Provost Marshall, Major Joseph W. Merrill (former Neponset postmaster) who presented the cannon as a recruiting tool and to celebrate his new promotion. The first clue in the cannon time void is from the Bureau County Republican dated July 10, 1862, page 4, column 2, article said it “was captured at Fort Donaldson or Shiloh.”

So, we have about six months to fill in. What fits? The February 1862 Fort Donaldson Battle in Kentucky ended with a Union victory with 12,000 confederates and 71 cannons captured. Included were four marked “Brennan” but no mentioning of unmarked captured cannons.

For three days in early April, Major General U. S. Grant won a huge battle at Shiloh, Tennessee. More than 110,000 men engaged and 23,746 were killed or wounded, 956 Confederate soldiers were captured and there was no mention of cannons.

According to the Tennessee Civil War Centennial Commission, Captain Arthur M. Rutledge (West Point, Class of 1837), commanded the First Tennessee Artillery and had four M1841 cannons and two howitzers all marked “Brennan.”

The unit consisted mostly of Irish immigrants working on the Nashville Railroad before the war. The Brennan cannons performed well. Confederate Brigadier General S. A. Wood also spoke of Rutledge’s Battery holding in check large masses of the union infantry pressing his right flank. Farther north, Major General John Pope and our 27th Illinois Infantry Regiment was engaged at the Battle for Island No. 10 that resulted in 4500 men and 109 cannons captured.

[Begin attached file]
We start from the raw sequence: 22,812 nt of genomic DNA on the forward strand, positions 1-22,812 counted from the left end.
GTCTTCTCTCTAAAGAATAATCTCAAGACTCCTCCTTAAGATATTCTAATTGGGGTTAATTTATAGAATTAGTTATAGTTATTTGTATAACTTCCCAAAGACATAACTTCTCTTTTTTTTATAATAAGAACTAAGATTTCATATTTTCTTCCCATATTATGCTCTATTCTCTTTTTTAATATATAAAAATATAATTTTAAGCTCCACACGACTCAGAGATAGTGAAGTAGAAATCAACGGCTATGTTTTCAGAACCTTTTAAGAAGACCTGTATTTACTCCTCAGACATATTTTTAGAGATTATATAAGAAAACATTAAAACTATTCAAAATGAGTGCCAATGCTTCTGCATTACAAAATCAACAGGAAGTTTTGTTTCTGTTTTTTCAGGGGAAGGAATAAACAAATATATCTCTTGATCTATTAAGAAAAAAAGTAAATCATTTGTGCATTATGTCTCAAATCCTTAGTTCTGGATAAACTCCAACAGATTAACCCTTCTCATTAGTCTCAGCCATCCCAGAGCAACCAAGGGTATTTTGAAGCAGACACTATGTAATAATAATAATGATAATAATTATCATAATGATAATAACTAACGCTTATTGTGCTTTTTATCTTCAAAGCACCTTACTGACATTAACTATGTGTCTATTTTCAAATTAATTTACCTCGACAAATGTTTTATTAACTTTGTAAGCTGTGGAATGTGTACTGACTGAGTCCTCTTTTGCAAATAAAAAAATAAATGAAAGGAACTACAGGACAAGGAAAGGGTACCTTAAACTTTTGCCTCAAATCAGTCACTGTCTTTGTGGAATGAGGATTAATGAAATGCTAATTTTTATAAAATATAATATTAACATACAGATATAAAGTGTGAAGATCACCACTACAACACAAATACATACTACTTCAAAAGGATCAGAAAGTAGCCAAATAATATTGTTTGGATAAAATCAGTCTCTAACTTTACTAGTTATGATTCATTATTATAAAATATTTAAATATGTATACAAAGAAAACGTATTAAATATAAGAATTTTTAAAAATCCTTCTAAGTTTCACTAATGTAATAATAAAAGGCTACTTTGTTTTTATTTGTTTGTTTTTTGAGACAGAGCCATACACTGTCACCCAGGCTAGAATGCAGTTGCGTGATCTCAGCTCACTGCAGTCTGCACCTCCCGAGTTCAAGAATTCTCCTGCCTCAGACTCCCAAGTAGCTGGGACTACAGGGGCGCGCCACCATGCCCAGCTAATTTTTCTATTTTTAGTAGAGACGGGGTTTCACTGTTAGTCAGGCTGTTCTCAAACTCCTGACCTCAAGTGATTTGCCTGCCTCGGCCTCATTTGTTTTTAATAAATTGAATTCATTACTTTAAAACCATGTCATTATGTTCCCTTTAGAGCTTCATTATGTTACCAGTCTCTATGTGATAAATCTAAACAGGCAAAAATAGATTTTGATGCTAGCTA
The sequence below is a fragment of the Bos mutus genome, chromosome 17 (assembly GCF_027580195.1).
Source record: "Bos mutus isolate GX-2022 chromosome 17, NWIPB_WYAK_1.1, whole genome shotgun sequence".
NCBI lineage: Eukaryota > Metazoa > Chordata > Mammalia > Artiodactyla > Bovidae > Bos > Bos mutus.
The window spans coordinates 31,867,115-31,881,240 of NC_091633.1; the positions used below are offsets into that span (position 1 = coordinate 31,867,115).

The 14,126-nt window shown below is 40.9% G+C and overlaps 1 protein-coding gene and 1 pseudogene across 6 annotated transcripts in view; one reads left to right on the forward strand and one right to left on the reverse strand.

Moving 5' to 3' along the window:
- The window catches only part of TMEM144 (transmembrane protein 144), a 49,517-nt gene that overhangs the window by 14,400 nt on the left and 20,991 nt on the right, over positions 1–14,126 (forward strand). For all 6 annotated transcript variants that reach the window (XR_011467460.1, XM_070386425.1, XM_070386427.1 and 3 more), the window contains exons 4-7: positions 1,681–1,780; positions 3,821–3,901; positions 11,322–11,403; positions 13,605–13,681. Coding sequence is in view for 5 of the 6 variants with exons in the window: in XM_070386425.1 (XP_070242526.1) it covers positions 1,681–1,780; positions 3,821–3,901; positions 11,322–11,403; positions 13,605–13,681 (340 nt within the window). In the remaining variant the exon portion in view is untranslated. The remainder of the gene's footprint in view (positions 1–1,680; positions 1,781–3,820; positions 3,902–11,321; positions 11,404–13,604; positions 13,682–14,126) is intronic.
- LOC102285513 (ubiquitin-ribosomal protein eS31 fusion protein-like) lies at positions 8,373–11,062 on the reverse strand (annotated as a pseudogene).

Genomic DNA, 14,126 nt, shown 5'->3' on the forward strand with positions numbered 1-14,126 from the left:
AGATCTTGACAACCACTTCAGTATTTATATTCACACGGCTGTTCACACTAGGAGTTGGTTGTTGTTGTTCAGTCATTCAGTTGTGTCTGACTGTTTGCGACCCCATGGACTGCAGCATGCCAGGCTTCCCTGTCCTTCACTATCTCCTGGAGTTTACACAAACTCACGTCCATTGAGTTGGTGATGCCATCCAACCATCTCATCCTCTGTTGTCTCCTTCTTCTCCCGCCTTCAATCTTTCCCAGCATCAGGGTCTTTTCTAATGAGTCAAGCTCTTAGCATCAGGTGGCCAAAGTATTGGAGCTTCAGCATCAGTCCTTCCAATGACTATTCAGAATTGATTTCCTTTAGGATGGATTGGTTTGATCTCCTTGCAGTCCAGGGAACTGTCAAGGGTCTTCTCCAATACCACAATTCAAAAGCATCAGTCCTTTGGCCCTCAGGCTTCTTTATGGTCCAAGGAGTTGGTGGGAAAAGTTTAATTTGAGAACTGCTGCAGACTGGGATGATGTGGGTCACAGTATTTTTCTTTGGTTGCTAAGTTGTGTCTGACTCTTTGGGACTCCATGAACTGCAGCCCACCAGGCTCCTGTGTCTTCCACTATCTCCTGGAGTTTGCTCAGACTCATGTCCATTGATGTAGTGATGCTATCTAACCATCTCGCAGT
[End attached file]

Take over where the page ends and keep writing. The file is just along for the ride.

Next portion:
Rodney Bennett, Clifford Stetson and Tom Weeks loading oak and cannon for restoration in Georgia.

Most of the artillery seized were large caliber types, but field pieces may have been included in the bounty. No confirmation of an unmarked cannon here, either. The Neponset cannon’s exact unit, wartime service and details of capture remain a mystery. A Confederate diary or an unpublished unit history may provide the answer to future historians.

Mike Johnson, Neponset High School, Class of 1964, first published the Neponset cannon was not at the Battle of Belmont in the Neponset Centennial book. He followed up with many trips to Illinois State archives and even a trip to the Belmont battlefield.

The 1850s Neponset postmaster pulled some levers (and rank) to get the cannon to Neponset. The November 1861 battle was the first combat trial for the 27th Illinois Infantry and the first challenge for a new Commanding General. More important, it first tested the resolve of communities like Neponset, Annawan and Tiskilwa as the killed and wounded in action lists come to their doorsteps.

The Civil War was to last another three years. I’m certain there were protests from the larger towns like Princeton and Kewanee that felt they were more deserving of a war trophy. The Neponset cannon will be forever “The Belmont Cannon.”

Today, with the vision of the Village officers, the Neponset Park Improvement Committee and the local American Legion post, the Belmont cannon has been properly restored to celebrate “all those who have served.” It will be rededicated on Memorial Day, May 29, 2023.

Lt.Col. Dick Wells (retired) lives on the Great Sauk Trail, Neponset. This is his 14th story in a series called Pioneer Struggles he began writing in 2020. His next focus will be on local soldiers who died and survived the Civil War Andersonville POW camp. There will be a Neponset cannon dedication story too.